The Unplugged Approach

With unplugged activities, teachers don’t have to prepare any technology and can engage the entire classroom at once. Depending on students’ needs, these activities can be especially good for children with special needs., promoter of the Hour of Code, offers many courses that teach important programming concepts. Some of the activities don’t require a computer. Here are a few examples from their extensive curriculum that has courses for K-12 and beyond.

For Loop Fun

In this exercise, students pair up to learn about starting value, stopping value, loop intervals, and counter values. Students roll dice to move down a number line. (Download instructions and worksheets here.) By using dice (which act like a random number generator) students can randomly select the start, end, and interval for the loop. The number line shows the students how the loop will start and where they will end along with the numbers the loop will land on based on the interval. This activity illustrates what to expect when students program the same loop with a computer.

Getting Loopy

This exercise requires space for dancing/moving. Students watch (or do) a series of dance moves and identify the loop. Here is a short video that describes Get Loopy. (Download instructions here.) Making a computer repeat a task is what computers do best. When students repeat a series of steps themselves, they learn how computer loops work. Even if the moves are complex, a computer will perform them exactly the same each time through the loop.

The Online Approach

James Denby and Robin Ulster are the founders of IdeaDriven Education. They have hand-picked online activities to introduce programming to students. The exercises introduce HTML and CSS, as well as block-based languages. Also included are lessons for older students, including high-school age and beyond. Join to see the list. Note that not all programs work on all devices. For example, Hopscotch is only for iPhone and iPad, and Scratch doesn’t work on mobile devices – although ScratchJr, which is not on the list, does.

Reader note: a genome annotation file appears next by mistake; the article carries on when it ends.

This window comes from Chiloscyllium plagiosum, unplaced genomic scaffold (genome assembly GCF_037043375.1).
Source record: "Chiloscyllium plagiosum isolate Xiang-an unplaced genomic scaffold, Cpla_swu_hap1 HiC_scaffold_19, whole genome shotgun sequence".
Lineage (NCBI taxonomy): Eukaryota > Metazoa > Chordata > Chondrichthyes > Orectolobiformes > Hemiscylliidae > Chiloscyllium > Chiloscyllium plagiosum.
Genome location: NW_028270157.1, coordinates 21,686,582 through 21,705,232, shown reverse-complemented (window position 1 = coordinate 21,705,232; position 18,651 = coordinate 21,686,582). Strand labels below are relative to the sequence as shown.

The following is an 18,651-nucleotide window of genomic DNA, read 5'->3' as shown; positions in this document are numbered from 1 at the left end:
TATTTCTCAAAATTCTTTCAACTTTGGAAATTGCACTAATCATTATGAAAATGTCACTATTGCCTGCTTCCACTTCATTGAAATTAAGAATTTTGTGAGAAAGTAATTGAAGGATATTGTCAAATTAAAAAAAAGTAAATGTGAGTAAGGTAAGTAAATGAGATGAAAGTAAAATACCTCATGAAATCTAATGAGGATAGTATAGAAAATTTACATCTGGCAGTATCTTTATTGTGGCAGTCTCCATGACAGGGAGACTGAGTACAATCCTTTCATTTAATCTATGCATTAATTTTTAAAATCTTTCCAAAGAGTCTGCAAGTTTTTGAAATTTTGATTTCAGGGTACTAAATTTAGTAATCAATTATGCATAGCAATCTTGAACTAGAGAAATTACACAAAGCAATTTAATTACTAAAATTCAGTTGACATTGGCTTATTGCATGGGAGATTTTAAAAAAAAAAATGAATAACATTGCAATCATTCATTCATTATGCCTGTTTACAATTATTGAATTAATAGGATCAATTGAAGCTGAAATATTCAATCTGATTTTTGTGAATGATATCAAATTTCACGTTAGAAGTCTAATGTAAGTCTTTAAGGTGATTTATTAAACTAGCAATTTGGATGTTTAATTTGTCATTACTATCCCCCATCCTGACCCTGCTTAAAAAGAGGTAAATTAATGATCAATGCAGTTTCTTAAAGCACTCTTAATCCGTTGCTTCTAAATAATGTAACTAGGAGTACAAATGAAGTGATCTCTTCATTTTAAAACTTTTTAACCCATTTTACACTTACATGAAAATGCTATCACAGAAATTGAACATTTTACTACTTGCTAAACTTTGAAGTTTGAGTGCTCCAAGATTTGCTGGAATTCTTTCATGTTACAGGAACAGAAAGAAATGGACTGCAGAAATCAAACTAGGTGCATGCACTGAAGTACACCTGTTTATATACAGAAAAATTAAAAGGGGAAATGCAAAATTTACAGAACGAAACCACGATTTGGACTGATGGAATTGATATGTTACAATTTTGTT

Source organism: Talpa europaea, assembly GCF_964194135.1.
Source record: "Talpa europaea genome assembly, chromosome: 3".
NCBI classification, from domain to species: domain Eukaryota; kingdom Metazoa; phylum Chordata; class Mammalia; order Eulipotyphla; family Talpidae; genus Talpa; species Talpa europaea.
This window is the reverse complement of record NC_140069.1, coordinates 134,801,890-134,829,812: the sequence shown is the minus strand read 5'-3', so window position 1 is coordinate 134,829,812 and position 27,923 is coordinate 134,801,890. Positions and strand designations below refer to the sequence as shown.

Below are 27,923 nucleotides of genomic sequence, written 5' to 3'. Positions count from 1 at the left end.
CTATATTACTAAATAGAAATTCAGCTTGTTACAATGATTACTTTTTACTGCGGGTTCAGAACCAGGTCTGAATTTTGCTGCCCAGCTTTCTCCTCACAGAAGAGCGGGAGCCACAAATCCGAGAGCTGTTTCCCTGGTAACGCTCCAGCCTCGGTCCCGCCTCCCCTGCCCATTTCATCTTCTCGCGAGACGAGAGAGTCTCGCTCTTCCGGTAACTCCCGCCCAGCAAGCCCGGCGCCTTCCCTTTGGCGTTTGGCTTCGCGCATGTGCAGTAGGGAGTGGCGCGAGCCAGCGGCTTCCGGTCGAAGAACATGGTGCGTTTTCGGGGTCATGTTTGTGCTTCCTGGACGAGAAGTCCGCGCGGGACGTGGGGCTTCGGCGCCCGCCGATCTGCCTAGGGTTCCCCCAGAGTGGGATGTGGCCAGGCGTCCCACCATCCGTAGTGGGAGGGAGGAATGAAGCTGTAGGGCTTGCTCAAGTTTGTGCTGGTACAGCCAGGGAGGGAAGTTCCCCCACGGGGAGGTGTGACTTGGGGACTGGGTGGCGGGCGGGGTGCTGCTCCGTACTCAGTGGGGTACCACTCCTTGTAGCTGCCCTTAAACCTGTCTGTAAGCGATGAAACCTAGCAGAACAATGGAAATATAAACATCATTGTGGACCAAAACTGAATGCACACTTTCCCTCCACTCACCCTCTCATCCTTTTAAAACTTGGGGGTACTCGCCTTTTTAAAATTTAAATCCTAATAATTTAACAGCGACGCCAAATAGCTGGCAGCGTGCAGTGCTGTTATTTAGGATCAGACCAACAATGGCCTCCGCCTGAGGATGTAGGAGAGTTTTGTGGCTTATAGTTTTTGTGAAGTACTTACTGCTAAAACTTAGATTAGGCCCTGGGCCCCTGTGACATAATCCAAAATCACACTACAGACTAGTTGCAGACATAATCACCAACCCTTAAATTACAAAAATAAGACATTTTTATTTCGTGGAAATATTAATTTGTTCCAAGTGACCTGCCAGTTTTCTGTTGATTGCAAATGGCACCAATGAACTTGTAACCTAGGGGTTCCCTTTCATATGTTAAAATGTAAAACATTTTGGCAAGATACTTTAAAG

Denby and Ulster cautioned that it isn’t enough to have the students just follow the online instructions in the exercises. To really absorb the meaning of what they are learning, students need to use the knowledge of the underlying concepts to solve problems. Teachers can help by presenting students with challenges. For example, to students who have learned a few lessons in Scratch, present these challenges:

  • When the sprite is in the top 25 percent of the screen, make the sprite say, “I like it up here.”
  • When two sprites collide, make one of them say, “Excuse me.”
  • Make the sprite glide around the edge of the screen using only the Glide and Turn blocks.
  • Make the sprite move in a rectangle using only the Move, Turn, and Repeat blocks.

Denby and Ulster recommend that teachers move around the classroom and have students explain what they are doing and which concept (event, sequence, or loop) they are using. They suggest putting students with special needs with other students (or each other) to spark collaborative problem solving.

Another option for online curriculum is Bootstrap World which has online courses in programming and focuses heavily on accessibility. The programming environment is screen-reader friendly so that a blind programmer can navigate easily through complex programs using keyboard navigation coupled with oral descriptions/renderings of the program text and structure.

The user interface (UI) is divided into three regions: (1) the toolbar, (2) the interactions area, and (3) the definitions area. Each button or field on the toolbar has been labeled appropriately: each control announces itself with a descriptive name and the appropriate keyboard shortcut.

The Bootstrap initiative is funded by the National Science Foundation and the Entertainment Software Association (ESA) Foundation, as well as through the contributions and support from Sina Bahram, President and Founder of Prime Access Consulting. Learn more about Bootstrap on their blog.

The Robot Approach

For educators interested in incorporating methods of teaching accessible computer science using a robot with LEGO mindstorm, or perhaps using the Dash and Dot system, it can be helpful to start with demonstrations incorporating the “think aloud” model. Begin each lesson with basic actions to show what robots are capable of while explaining the thought process. Teach the robot a single, simple behavior like how to turn left and describe the thought process. Then give the students a challenge such as making the robot turn around six times. Provide a few questions to guide their thinking as they solve the challenge. As students become comfortable solving one challenge, teachers can introduce other behaviors in the same fashion. Not only will this method help children to distinguish steps taken to solve problems, but it will also help them learn to be better communicators and reveal how their minds work when solving challenges. It also gives educators an easy way to intervene and correct them at the exact moment they need help.